Homer Sweet Home
POCATELLO - The world's gone bonkers for mascots. Baseball, basketball and football teams have them. So do breakfast cereals, fast-food joints and Fortune 500 corporations. Even NASA has a mascot. Like cinnamon on warm, buttered toast, in some mysterious way they seem to make things we might like even more attractive.
Something not so easy to do for lead-based paint. For thousands of years it's been sprayed, splashed and spread on the walls of almost every building we've built, favored because it dries faster, lasts longer, holds color better and protects against moisture. Fine qualities all.
Except. . .
. . .That what's good for buildings isn't necessarily so for their inhabitants. That's especially true for buildings with lead-based paint. Lead's highly toxic especially in young children. When lead is absorbed into the body, it can cause damage to the brain and other vital organs, like the kidneys, nerves and blood. Lead may also cause behavioral problems, learning disabilities, seizures and in extreme cases, death. Some symptoms of lead poisoning may include headaches, stomachaches, nausea, fatigue and irritability.
Lead-based paint is so great a risk - "We have no more important mission than protecting children from the potentially dangerous lead," says HUD Secretary Carson - that the United States banned the use of lead-based paint in the construction or rehabilitation of residential properties in 1978.
It was a huge step, but addressed only a part of the problem, one that remains as evidenced by the estimated 30 million homes built in the United States before 1978. Many of them have coats of lead paint on their walls and fixtures.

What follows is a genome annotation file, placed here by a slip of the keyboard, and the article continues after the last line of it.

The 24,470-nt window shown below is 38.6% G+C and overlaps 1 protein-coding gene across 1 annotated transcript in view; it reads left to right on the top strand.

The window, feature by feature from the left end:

That's certainly the case in Pocatello, a city of some 54,000 residents in eastern Idaho. Founded in 1890 it has one of the state's oldest housing stocks. Some 9,000 owner-occupied units and 5,100 rental units - or about two-thirds of its entire housing inventory - were built before 1980. More than 1,300 of them, the City of Pocatello, have children living in them, children at potential risk of lead poisoning.
That's the challenge facing Healthy Homer - yep, a mascot - and his team at the City of Pocatello's Lead Safe and Healthy Homes Program. They're no strangers to the issue. The City's HUD-funded housing rehabilitation program regularly checks for lead paint. In collaboration with NeighborWorks it has offered training to local contractors to become certified EPA testers. And it has conducted extensive outreach.
The biggest boost to their efforts came when he City won an almost $1.5 million HUD Lead Paint Hazard Reduction grant, the first Idaho city to do so. Over the next three years the City expects to make the homes of at least 82 income-eligible families lead-safe and do it for free. "We're getting our homes healthy again," the City's Janae Mitchell told The Idaho State Journal.
And just a few months after the program's launch, Healthy Homer and his team already have certified their first "lead-safe" house , a single-story house built in 1929 on East Sublette Street near downtown owned by Josh and Aly Potter. Parents of two - Sylus and Isla - they're very, very happy.
"It means so much that we have the reassurance that our kids are safe in the home," said Aly. Had the City not "picked up the bill," Josh told Local News 8, "we couldn't have done it otherwise. I'm so grateful to the City" for "coming in, stepping up and helping out the people that live in this town."
Lead is "one of those things that people don't ever think about," the City's Mitchell told The Journal. Thanks to the Potters, the City and, of course, Healthy Homer, Pocatellans are thinking about it now.
Ten more families already in line for help. More are sure to follow. Just look in the eyes of kids when they meet Healthy Homer. Like cinnamon on toast, Healthy Homer instantly transforms lead paint from something to fear into something to do something about.
Make the kids believers and the moms and dads won't be far behind.
|Content Archived: January 30, 2020|